was born in the mountain village of Castelgrande on the slopes
of the southern Italian Apennines. When he migrated to the U.S.--and
straight to Paterson--at the age of seven, it was so he and
his mother could join father Antonio Federici in the life he
had already established for himself as mason and builder in
this boomtime industrial town. As if to reclaim a little of
their native Castelgrande, they settled on the steeply grade
heights, first, of West Broadway and then (as the family grew)
of Oxford Street. The parish they joined with other Italian
families in creating became St. Michael's , on what was then
Cross Street, and for the next generation the Federici's continued
to live in sight of the twin belltowers built to the specification
of that redoubtable parish priest and fellow Castelgrandese,
Father Carlo Cianci.
These village characteristics of landscape and "campanillsmo"
were not the only gestures of Italian tradition the Federicis
preserved. There was also food and work and lifestyle, family
and opera and art, each nurtured with a zeal and dedication
that had deep personal and cultural roots. Antonio had dreams
of a family business in construction, assisted by his four sons,
with his firstborn leading the way. It was difficult for him
to accept, at first, that his eldest son's genius was for embellishing
buildings, not for constructing them.
Still, encouraged by his mother, Teresa, and always eager for
his father's approval, Gaetano left Paterson to study with such
major bronzemakers as Giuseppe Moretti and Charles Henry Niehaus.
It was the heyday of the grand sculpture studio, the great ear
of civic monument-making and of the artistic carving essential
to Beaux-Arts architectural design. Gaetano learned his craft
at the feet of the masters. He traveled with Moretti to Alabama
to mount the gigantic "Vulcan" and to Havana, Cuba
to decorate the massive Centro Gallego. He received some recognition
for his skills at World's Fairs and Exhibitions and stood on
the threshold of a career that might perhaps have made his name
recognizable in the larger art world.
But Gaetano Federici was drawn back to Paterson, captivated
surely by... whatever it is that has always captivated Paterson's
artists. We may guess that then, too, just after the turn of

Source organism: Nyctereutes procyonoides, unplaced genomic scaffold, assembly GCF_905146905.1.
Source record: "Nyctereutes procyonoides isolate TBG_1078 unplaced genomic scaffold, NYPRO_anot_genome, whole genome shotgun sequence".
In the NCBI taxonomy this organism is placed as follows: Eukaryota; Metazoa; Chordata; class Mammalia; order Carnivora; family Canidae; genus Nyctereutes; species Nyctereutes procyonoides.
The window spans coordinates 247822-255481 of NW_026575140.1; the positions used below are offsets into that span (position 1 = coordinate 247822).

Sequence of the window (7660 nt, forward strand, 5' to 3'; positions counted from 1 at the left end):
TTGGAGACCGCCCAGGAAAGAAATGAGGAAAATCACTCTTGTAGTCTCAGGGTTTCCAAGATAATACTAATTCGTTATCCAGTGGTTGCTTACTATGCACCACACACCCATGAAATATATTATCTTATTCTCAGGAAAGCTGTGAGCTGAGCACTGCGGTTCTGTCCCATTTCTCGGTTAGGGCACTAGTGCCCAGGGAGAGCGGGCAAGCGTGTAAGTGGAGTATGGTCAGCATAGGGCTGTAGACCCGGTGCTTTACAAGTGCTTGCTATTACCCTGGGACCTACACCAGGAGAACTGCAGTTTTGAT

the century, he was drawn to to the magnet of the city's stupendous
swagger and optimism, its buoyant will to survive fire and flood.
Drawn also by a certain sniff of promise that out of its own
pride-- and deep pocket-- it could give him fame enough, fortune
enough, without depriving him of the dearness of the familiar,
of his family, of the belltowers of St. Michael's, of everything
that was his own, so inseparable and nourishing a piece of his
identity as both man and sculptor-- and as son, for it is in
a sense true to say that he came back to his father's business.
He hung the period's standard framed dramatic photograph of
the Great Falls on the wall of his studio. He chose that city
of Paterson to be an artist in.
And the city of Paterson chose him. At first he faced the challenge
of grandiose competitions, and lost some big ones, like the
tribute to Vice President Garret Hobart, to more major distinguished
sculptors, with more idealizing styles. His first major Commission
was to give the city back its late Congressman John Stewart,
a man who thrusting rhetorical arm would doubtless be forgotten
now but for the fact that he continues to thrust it in front
of the County Courthouse. The Stewart unveiling put Federici's
own sweet and distingue Italian face on the front page of the
Paterson News, and virtually from then on he was Paterson's
darling. He became a favorite of two newspapermen, George Burke
and Harry B. Haines, who respected and nurtured his talent and
were in a position to make the most of it. The day in 1924 that
they unveiled Federici's formidable touching tribute to Dean
McNulty, founder of St. John's Cathedral and the city's legendary
Catholic force, the city threw a party, and the image of the
wiry parish priest with the vulnerable little boy within his
sheltering arm became a local icon. From that time the commissions
became easier and easier to win. The Nathan Barnert followed,
Paterson's first bronze monument to a living celebrity. It----he
took his place, paunch and all, in City Hall Plaza, alongside
That day also marked the real test of Federici's genius, because
his signature skill was in an unflintching realism that could
be both kind and true, but never so kind as to blink the truth.
In a career that spanned more than half a century, Gaetano Federici
went on to complete no less that forty commissioned public monuments
within a two-mile radius of Paterson's City Hall, some fifteen
of them within a radius of two or three blocks. Whether statures
or plaques or lunette carvings (like that of the Archangel stomping
Lucifer atop St. Michael's door), they all have that distinctive
mark of telling it like it is.
Federici himself wrote, "the artists' work that will survive
are true likenesses of people, things, and events." I have
called him "the artist as historian." It is a tag
I think he would have appreciated.
But it is also a tribute to the city, the city that chose him.
Federici's day was Paterson's day too. It was city with an attitude.
But as its love affair with photography attest, Paterson has
always like its "true likeness" more than any prettified
version of it, and encouraged its artist to tell the truth.
And it still does.
Flavia Alaya - 10/27/93